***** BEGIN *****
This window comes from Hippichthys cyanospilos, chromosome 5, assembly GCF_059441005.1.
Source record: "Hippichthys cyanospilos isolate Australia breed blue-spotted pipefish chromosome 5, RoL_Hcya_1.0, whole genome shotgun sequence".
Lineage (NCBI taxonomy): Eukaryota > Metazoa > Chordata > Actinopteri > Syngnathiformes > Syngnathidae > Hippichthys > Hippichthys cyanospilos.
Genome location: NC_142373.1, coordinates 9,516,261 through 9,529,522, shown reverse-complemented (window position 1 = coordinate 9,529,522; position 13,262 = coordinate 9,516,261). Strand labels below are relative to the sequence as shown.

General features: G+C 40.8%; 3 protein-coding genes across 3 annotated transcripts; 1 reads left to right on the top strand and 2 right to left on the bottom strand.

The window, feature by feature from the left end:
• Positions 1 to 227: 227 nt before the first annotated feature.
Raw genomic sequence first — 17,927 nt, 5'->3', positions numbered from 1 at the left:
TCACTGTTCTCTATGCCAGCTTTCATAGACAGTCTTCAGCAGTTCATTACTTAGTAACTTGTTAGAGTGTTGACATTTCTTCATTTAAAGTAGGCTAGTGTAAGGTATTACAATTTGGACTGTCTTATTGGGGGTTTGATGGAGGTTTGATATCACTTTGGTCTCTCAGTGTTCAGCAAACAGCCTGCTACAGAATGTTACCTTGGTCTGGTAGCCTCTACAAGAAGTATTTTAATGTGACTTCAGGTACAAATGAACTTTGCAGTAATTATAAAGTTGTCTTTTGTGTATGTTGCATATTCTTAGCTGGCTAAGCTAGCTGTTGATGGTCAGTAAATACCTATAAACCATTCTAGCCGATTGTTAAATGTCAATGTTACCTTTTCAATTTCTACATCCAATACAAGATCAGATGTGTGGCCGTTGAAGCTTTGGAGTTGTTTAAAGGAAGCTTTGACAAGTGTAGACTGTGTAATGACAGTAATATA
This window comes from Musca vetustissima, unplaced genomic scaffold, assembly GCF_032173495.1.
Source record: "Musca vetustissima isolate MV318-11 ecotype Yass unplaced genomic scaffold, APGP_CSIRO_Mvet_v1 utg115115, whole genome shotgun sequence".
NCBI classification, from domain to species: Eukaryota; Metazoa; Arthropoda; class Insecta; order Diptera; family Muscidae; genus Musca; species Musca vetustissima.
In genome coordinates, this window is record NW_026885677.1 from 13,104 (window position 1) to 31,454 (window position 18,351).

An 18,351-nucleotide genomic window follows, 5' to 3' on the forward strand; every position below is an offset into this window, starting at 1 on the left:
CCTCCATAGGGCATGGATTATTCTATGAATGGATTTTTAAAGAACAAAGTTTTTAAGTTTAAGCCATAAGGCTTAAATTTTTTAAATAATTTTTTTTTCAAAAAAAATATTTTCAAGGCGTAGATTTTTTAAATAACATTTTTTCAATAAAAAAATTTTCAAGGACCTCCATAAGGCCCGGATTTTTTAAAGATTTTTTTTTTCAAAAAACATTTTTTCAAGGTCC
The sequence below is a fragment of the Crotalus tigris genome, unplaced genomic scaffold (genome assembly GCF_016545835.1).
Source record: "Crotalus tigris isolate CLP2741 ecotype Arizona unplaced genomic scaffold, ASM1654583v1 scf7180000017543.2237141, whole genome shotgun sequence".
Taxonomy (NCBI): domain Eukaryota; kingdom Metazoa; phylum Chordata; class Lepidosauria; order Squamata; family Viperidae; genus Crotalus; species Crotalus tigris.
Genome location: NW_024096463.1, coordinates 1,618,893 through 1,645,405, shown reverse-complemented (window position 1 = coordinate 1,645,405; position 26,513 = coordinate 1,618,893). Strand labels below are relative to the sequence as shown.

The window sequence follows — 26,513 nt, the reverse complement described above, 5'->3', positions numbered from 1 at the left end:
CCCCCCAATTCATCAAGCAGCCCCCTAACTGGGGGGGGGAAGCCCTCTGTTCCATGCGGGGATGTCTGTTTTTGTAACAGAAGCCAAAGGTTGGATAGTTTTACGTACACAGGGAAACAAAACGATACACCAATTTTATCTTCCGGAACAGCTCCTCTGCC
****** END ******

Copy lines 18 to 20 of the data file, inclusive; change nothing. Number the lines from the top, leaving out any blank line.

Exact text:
Taxonomy (NCBI): domain Eukaryota; kingdom Metazoa; phylum Chordata; class Lepidosauria; order Squamata; family Viperidae; genus Crotalus; species Crotalus tigris.
Genome location: NW_024096463.1, coordinates 1,618,893 through 1,645,405, shown reverse-complemented (window position 1 = coordinate 1,645,405; position 26,513 = coordinate 1,618,893). Strand labels below are relative to the sequence as shown.

The window sequence follows — 26,513 nt, the reverse complement described above, 5'->3', positions numbered from 1 at the left end: